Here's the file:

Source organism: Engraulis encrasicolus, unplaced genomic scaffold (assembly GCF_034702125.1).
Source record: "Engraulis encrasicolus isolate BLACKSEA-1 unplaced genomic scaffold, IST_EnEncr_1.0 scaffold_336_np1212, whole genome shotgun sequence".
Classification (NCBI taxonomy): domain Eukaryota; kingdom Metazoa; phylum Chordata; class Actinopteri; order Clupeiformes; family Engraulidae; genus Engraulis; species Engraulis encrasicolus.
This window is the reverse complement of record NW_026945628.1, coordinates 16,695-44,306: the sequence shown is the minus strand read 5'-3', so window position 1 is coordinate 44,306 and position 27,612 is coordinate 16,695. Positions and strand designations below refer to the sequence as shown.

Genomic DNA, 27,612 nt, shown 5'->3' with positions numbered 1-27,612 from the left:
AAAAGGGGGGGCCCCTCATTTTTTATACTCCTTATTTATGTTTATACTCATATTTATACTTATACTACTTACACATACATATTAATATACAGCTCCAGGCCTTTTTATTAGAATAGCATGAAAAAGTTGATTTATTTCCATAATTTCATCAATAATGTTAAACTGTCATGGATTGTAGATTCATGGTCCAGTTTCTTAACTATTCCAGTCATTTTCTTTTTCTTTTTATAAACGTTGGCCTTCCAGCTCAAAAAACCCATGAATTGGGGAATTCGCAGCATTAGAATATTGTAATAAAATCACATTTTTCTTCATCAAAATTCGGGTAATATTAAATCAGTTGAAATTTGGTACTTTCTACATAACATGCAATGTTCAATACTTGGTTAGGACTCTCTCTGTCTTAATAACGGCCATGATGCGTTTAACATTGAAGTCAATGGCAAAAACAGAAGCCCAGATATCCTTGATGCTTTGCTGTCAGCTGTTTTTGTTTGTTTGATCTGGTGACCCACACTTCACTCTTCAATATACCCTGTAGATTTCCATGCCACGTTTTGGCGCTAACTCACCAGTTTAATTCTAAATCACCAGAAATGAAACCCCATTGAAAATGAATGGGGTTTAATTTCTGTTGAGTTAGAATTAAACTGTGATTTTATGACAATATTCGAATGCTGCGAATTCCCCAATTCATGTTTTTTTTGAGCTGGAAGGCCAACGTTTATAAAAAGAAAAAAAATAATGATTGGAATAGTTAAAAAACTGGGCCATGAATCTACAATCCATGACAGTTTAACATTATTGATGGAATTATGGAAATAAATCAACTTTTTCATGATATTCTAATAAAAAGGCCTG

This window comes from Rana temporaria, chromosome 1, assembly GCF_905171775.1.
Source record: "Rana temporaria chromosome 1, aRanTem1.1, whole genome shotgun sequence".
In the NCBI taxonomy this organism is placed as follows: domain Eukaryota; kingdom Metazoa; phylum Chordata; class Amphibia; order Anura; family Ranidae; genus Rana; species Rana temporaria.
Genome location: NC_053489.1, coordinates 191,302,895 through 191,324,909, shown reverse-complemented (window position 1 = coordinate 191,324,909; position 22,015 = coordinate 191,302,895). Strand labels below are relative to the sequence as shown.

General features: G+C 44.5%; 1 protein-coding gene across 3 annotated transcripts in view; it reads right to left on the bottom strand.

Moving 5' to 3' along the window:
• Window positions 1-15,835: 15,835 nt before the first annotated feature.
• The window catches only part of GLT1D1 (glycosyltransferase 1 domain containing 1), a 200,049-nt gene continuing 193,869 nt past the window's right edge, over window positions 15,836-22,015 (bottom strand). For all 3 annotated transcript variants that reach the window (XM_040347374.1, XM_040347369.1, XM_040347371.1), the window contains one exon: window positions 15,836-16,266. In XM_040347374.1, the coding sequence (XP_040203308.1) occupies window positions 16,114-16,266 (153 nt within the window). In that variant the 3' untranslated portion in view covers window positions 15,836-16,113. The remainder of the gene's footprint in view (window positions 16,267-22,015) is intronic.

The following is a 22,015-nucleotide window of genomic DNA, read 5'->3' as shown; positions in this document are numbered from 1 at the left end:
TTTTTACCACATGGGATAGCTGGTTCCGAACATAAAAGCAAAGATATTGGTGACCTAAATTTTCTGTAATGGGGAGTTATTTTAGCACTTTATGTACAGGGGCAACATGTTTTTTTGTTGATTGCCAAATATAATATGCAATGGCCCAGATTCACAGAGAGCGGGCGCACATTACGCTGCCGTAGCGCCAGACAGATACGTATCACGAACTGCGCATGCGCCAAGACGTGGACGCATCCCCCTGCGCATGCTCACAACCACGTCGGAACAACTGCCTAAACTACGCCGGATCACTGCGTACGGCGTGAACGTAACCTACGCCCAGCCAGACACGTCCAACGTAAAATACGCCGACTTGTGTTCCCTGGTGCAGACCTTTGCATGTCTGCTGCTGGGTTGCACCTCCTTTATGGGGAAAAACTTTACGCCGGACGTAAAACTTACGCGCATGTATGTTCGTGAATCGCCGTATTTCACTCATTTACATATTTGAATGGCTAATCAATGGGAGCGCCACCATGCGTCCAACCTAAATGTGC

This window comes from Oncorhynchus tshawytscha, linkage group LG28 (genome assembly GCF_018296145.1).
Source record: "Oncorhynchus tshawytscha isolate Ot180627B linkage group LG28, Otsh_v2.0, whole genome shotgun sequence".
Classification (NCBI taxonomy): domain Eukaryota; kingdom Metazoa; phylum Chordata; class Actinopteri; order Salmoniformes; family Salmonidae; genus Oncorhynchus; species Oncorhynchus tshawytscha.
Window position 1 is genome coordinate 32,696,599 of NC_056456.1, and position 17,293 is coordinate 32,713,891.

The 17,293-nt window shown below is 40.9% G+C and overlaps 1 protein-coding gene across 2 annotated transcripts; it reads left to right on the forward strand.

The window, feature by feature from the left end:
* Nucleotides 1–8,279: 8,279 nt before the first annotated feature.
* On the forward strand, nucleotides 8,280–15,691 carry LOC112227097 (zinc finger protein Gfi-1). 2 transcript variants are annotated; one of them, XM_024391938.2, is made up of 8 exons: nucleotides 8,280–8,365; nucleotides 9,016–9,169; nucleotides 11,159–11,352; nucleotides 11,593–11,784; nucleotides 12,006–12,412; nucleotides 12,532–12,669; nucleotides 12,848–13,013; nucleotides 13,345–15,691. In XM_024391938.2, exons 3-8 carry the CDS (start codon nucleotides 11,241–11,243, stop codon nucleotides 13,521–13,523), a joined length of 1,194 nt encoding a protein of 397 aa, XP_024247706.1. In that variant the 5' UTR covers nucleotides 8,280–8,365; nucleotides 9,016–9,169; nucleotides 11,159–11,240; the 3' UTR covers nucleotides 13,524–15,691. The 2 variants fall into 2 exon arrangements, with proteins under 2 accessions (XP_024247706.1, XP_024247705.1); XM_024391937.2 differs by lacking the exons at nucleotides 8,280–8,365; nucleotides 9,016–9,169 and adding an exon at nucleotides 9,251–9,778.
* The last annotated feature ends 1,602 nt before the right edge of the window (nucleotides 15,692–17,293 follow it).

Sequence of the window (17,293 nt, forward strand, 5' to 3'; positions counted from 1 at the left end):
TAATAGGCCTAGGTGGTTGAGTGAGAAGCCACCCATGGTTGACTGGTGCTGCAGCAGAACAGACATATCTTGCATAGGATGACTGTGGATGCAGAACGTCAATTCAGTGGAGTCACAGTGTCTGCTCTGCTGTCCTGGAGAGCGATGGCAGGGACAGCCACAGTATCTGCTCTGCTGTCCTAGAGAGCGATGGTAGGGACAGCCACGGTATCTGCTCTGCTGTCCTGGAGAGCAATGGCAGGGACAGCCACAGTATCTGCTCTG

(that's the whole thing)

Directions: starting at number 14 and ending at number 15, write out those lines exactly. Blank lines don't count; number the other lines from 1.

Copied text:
• The window catches only part of GLT1D1 (glycosyltransferase 1 domain containing 1), a 200,049-nt gene continuing 193,869 nt past the window's right edge, over window positions 15,836-22,015 (bottom strand). For all 3 annotated transcript variants that reach the window (XM_040347374.1, XM_040347369.1, XM_040347371.1), the window contains one exon: window positions 15,836-16,266. In XM_040347374.1, the coding sequence (XP_040203308.1) occupies window positions 16,114-16,266 (153 nt within the window). In that variant the 3' untranslated portion in view covers window positions 15,836-16,113. The remainder of the gene's footprint in view (window positions 16,267-22,015) is intronic.

The following is a 22,015-nucleotide window of genomic DNA, read 5'->3' as shown; positions in this document are numbered from 1 at the left end: